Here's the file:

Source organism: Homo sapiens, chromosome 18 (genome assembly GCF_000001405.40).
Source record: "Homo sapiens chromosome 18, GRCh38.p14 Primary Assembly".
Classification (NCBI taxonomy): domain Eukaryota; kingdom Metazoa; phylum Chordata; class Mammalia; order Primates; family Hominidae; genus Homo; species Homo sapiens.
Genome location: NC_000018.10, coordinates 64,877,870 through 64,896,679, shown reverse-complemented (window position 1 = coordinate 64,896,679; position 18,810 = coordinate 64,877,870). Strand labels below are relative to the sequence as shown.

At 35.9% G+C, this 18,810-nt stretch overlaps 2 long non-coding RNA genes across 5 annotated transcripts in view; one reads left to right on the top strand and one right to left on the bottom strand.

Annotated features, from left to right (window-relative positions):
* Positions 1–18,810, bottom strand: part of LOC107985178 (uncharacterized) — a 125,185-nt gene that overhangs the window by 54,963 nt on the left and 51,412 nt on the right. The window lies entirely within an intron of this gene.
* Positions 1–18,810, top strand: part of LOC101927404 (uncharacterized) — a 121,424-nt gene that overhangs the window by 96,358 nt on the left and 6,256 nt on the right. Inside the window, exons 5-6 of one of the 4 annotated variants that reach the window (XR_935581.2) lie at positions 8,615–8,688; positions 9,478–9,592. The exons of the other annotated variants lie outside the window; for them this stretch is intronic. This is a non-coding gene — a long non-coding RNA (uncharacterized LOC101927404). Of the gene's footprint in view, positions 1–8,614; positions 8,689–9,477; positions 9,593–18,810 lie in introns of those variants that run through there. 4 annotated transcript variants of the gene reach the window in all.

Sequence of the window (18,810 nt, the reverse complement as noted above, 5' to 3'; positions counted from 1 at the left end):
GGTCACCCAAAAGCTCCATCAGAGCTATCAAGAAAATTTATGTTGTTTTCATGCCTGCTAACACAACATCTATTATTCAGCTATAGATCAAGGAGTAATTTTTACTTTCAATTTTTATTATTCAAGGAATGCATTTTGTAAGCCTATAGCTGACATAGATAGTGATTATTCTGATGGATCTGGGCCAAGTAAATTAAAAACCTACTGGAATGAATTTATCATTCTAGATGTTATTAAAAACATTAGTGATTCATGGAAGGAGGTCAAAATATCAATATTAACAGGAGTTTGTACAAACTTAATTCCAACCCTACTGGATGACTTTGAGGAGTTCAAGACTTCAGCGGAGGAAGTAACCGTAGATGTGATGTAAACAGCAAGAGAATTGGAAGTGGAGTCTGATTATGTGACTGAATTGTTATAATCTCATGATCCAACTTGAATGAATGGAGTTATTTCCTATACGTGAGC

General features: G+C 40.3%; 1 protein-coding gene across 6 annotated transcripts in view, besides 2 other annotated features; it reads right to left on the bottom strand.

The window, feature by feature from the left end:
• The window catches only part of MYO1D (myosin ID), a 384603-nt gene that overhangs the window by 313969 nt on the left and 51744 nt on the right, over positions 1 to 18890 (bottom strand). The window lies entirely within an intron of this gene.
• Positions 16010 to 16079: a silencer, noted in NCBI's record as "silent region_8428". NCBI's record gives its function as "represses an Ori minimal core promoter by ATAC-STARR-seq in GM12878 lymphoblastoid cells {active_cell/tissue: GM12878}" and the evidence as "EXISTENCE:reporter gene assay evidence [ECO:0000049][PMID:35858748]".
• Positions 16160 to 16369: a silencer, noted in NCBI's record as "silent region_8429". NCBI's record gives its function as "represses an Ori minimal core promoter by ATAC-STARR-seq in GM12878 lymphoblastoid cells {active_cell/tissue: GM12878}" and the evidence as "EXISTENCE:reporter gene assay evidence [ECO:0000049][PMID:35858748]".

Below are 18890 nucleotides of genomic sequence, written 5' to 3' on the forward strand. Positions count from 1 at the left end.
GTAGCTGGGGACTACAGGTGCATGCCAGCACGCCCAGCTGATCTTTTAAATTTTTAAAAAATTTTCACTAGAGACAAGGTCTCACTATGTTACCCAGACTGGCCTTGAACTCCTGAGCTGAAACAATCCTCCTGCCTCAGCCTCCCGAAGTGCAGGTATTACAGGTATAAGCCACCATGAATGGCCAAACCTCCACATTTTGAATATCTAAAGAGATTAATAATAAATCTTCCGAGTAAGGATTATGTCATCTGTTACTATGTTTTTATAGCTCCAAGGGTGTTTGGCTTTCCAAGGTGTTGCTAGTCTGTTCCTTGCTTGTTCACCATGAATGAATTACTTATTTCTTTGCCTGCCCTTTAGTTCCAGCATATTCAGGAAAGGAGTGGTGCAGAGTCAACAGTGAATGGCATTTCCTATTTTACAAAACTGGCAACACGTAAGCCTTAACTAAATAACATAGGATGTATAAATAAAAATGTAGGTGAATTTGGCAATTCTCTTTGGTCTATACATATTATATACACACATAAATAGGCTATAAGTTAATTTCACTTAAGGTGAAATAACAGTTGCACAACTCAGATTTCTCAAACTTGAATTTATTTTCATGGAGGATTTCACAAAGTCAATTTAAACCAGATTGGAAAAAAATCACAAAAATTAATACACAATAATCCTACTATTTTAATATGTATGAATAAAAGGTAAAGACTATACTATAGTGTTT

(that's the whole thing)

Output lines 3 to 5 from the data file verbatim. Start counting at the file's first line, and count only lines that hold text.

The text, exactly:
Classification (NCBI taxonomy): domain Eukaryota; kingdom Metazoa; phylum Chordata; class Mammalia; order Primates; family Hominidae; genus Homo; species Homo sapiens.
Genome location: NC_000018.10, coordinates 64,877,870 through 64,896,679, shown reverse-complemented (window position 1 = coordinate 64,896,679; position 18,810 = coordinate 64,877,870). Strand labels below are relative to the sequence as shown.

At 35.9% G+C, this 18,810-nt stretch overlaps 2 long non-coding RNA genes across 5 annotated transcripts in view; one reads left to right on the top strand and one right to left on the bottom strand.